Artists Statement

I paint as often and as much as I can. I take classes when I can afford it, but the money usually goes to buy more art supplies. This blog is to share the results with you! I am a Work in Progress.

Dianne Lanning Fine

Sunday, February 27, 2011

American Persimmon and lace, 11X14 acrylic

Looks like  there is some "flash" on this from the camera. These acrylics can be a bit shiny. This is one of the Paint and Draw Together challenges of which I am so fond. This is one is 11X14 so it wouldn't fit on the scanner, but I don't think I could have avoided the flash that way either. Anyway, I am trying to work on a little bigger format because I'd been concentrating on miniatures for so long it was certainly not helping me loosen up. Of course I WOULD pick LACE on which to loosen up. That could have been counter productive, hmm?

Thursday, February 24, 2011

When to go vivid (and all that entails) and when to be subtle?

In a painting group one of the other artists had set up this grouping to work on an impressionist piece. I just loved the items, their textures, warm and subtle colors. I asked his permission to take a couple of pictures so I could try it, and it was given.

This is my 8X10 acrylic result. The other artist did some amazing things with brighter colors, more impressionist shapes, and in oils. It was fascinating to see how differently things can be seen.

Next it would be good to explore a somewhat wilder version, more like an art instructor would like. For some reason it's good for me to try realistic first, to get familiar with the shapes, colors and textures, "internalize" them maybe? Whatever, it gets my hands familiar with the shapes, my eyes familiar with the colors etc. Then it seems easier to loosen up and try an impressionist version. Or, then again, maybe I need to fuss over the realistic version until I'm satisfied, or fed up, then my imagination starts really kicking in to liven things up! This second version will be with oils, easier to keep playing with it more.
Here is another project of a completely different kind. This is the unfinished version. It's further along now, the holes have been filled in. Have I said all this before?
Anyway, this is a result of working with the Great Dickens Christmas Fair in San Francisco last December. I went in 1830's dress (women of a certain age are free to wear styles from their youth). During that period the huge mutton leg sleeve was very popular (see the original Dr Doolittle opening scenes with the Dr's sister) and a special cape collar called a pelerine was also very popular. They were often of very fine stuff like lawn or batiste with embroidery, or fine lace. I had made one of some machine made lace that looks really good, but I'd always wanted to try to make a lace one from scratch, since they have a very distinctive shape. I had a bit of a search to come up with a motif that I could adapt to the shape, but the biggest thing turned out to be finding the thread! Who knew how much it would take! I'm using a fine thread (#30) in white, but there are a lot a whites out there. It took the better part of a month to find more of the exact same white. And YES, you can tell if it's not the same white. At last I was able to obtain enough to finish. On the pattern, I'm winging it so right now I'm in the hard part of the decision process, the final shaping and finishing details.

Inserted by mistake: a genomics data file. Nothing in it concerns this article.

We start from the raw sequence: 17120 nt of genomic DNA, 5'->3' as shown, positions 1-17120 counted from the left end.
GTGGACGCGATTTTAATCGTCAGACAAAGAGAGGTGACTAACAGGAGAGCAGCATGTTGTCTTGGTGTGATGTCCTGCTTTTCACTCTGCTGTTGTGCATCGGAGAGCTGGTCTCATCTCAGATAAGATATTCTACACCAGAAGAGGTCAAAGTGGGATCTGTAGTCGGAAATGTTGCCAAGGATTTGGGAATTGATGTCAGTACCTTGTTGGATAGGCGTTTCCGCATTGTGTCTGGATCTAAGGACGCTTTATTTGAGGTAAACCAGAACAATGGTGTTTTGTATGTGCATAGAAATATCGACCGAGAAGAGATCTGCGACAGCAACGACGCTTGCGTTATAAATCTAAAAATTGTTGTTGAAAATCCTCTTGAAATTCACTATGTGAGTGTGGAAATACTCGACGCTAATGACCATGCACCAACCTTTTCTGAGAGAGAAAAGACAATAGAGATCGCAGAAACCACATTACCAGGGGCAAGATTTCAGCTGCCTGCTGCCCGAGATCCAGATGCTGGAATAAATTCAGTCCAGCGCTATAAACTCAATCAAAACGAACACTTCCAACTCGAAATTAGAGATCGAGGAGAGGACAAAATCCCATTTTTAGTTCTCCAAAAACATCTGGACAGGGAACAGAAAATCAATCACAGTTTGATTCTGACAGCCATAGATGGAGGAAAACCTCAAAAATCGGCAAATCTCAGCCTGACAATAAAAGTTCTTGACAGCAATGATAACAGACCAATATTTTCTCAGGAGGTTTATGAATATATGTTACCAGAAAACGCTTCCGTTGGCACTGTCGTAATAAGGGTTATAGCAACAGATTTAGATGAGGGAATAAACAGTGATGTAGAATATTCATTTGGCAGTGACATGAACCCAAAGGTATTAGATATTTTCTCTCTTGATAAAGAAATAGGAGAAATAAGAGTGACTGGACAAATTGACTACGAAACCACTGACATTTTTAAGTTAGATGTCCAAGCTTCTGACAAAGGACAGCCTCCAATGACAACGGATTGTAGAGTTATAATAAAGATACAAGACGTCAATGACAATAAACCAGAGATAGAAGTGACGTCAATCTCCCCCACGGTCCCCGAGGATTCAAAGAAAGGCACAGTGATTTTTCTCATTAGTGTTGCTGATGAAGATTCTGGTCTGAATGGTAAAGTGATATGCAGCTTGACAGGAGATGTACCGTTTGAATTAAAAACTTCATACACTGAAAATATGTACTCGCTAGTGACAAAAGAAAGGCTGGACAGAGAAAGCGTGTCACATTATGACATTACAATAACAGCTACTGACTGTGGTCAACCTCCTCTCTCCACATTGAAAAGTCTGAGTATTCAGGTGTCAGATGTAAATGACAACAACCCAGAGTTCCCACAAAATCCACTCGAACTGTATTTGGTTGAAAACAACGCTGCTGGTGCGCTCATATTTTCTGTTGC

Gotta go, I'm off to my painting group now!

Friday, February 18, 2011

It's been decades but I'm trying oils again!

 This is a re-work of a canvas that was probably 30 years old. The still life had been sketched, but never finished. It was time to try it again. You know, they are right, oils are the best. Since I was raised in a "waste not, want not" household I am using up all painting supplies I can get open. This means I am using up the old turp. Stinky, so I set up in a really well ventilated area. I am having such a good time with this!

 This is an acrylic. It's from an artist's challenge blog. It was irresistible! To get myself to use a wider range of colors I had prepared this background and when I saw the pomegranate it had to be on this ground
 This is a watercolor, just to keep things even. It's really just a study, but it was an excellent exercise in trying to get smooth lines. I need more practice.
The arch at the bottom is something else I painted on the bottom of the same large shape.
Here is a "do-over" the watercolor version turned out to have a slit in the paper I didn't notice until I was nearly finished. So I did it again in acrylics. I should have scanned it, there is quite a bit of "flash" when you try to photograph acrylics.